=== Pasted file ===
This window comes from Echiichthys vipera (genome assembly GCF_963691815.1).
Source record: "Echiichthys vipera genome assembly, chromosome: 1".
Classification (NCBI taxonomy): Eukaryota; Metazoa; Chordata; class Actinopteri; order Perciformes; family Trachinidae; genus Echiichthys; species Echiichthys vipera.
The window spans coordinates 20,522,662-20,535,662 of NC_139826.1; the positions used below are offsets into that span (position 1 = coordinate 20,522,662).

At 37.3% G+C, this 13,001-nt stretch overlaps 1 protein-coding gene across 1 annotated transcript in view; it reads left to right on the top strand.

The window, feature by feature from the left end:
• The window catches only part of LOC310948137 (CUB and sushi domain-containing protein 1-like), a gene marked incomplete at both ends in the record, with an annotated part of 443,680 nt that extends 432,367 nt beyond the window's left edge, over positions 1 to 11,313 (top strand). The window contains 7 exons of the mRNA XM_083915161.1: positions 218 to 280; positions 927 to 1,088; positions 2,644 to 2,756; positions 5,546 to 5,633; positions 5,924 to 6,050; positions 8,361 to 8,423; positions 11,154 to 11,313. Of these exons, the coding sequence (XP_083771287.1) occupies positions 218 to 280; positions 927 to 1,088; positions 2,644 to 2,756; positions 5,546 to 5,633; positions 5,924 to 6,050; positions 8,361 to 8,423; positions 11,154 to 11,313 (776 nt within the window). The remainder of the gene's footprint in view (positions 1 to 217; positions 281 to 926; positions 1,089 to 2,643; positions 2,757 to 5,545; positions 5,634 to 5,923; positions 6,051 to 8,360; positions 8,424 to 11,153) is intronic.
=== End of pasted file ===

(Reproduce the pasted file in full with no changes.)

This window comes from Echiichthys vipera (genome assembly GCF_963691815.1).
Source record: "Echiichthys vipera genome assembly, chromosome: 1".
Classification (NCBI taxonomy): Eukaryota; Metazoa; Chordata; class Actinopteri; order Perciformes; family Trachinidae; genus Echiichthys; species Echiichthys vipera.
The window spans coordinates 20,522,662-20,535,662 of NC_139826.1; the positions used below are offsets into that span (position 1 = coordinate 20,522,662).

At 37.3% G+C, this 13,001-nt stretch overlaps 1 protein-coding gene across 1 annotated transcript in view; it reads left to right on the top strand.

The window, feature by feature from the left end:
• The window catches only part of LOC310948137 (CUB and sushi domain-containing protein 1-like), a gene marked incomplete at both ends in the record, with an annotated part of 443,680 nt that extends 432,367 nt beyond the window's left edge, over positions 1 to 11,313 (top strand). The window contains 7 exons of the mRNA XM_083915161.1: positions 218 to 280; positions 927 to 1,088; positions 2,644 to 2,756; positions 5,546 to 5,633; positions 5,924 to 6,050; positions 8,361 to 8,423; positions 11,154 to 11,313. Of these exons, the coding sequence (XP_083771287.1) occupies positions 218 to 280; positions 927 to 1,088; positions 2,644 to 2,756; positions 5,546 to 5,633; positions 5,924 to 6,050; positions 8,361 to 8,423; positions 11,154 to 11,313 (776 nt within the window). The remainder of the gene's footprint in view (positions 1 to 217; positions 281 to 926; positions 1,089 to 2,643; positions 2,757 to 5,545; positions 5,634 to 5,923; positions 6,051 to 8,360; positions 8,424 to 11,153) is intronic.